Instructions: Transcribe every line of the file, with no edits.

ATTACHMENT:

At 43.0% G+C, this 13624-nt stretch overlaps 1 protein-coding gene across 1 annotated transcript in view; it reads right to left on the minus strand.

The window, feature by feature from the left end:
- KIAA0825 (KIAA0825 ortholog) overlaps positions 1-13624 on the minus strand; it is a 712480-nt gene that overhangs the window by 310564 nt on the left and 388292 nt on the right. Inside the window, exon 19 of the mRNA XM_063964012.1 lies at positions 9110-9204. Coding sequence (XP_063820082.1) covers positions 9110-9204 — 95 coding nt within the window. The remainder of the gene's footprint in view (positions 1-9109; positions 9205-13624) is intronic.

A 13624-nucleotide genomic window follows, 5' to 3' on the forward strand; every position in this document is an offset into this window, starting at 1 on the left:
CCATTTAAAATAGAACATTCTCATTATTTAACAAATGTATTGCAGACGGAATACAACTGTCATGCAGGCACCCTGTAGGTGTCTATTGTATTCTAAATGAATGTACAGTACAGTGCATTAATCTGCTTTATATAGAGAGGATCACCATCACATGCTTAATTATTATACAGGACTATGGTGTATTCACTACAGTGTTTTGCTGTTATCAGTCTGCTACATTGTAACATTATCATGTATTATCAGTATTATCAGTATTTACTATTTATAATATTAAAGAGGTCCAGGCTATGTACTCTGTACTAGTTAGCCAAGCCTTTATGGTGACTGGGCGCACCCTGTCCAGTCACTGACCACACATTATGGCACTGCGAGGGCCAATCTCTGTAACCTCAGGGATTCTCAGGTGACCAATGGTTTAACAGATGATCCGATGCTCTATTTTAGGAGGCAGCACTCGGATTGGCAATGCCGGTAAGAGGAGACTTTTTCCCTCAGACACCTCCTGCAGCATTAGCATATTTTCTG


At 43.0% G+C, this 13624-nt stretch overlaps 1 protein-coding gene across 1 annotated transcript in view; it reads right to left on the minus strand.

The window, feature by feature from the left end:
- KIAA0825 (KIAA0825 ortholog) overlaps positions 1-13624 on the minus strand; it is a 712480-nt gene that overhangs the window by 310564 nt on the left and 388292 nt on the right. Inside the window, exon 19 of the mRNA XM_063964012.1 lies at positions 9110-9204. Coding sequence (XP_063820082.1) covers positions 9110-9204 — 95 coding nt within the window. The remainder of the gene's footprint in view (positions 1-9109; positions 9205-13624) is intronic.

A 13624-nucleotide genomic window follows, 5' to 3' on the forward strand; every position in this document is an offset into this window, starting at 1 on the left:
CCATTTAAAATAGAACATTCTCATTATTTAACAAATGTATTGCAGACGGAATACAACTGTCATGCAGGCACCCTGTAGGTGTCTATTGTATTCTAAATGAATGTACAGTACAGTGCATTAATCTGCTTTATATAGAGAGGATCACCATCACATGCTTAATTATTATACAGGACTATGGTGTATTCACTACAGTGTTTTGCTGTTATCAGTCTGCTACATTGTAACATTATCATGTATTATCAGTATTATCAGTATTTACTATTTATAATATTAAAGAGGTCCAGGCTATGTACTCTGTACTAGTTAGCCAAGCCTTTATGGTGACTGGGCGCACCCTGTCCAGTCACTGACCACACATTATGGCACTGCGAGGGCCAATCTCTGTAACCTCAGGGATTCTCAGGTGACCAATGGTTTAACAGATGATCCGATGCTCTATTTTAGGAGGCAGCACTCGGATTGGCAATGCCGGTAAGAGGAGACTTTTTCCCTCAGACACCTCCTGCAGCATTAGCATATTTTCTG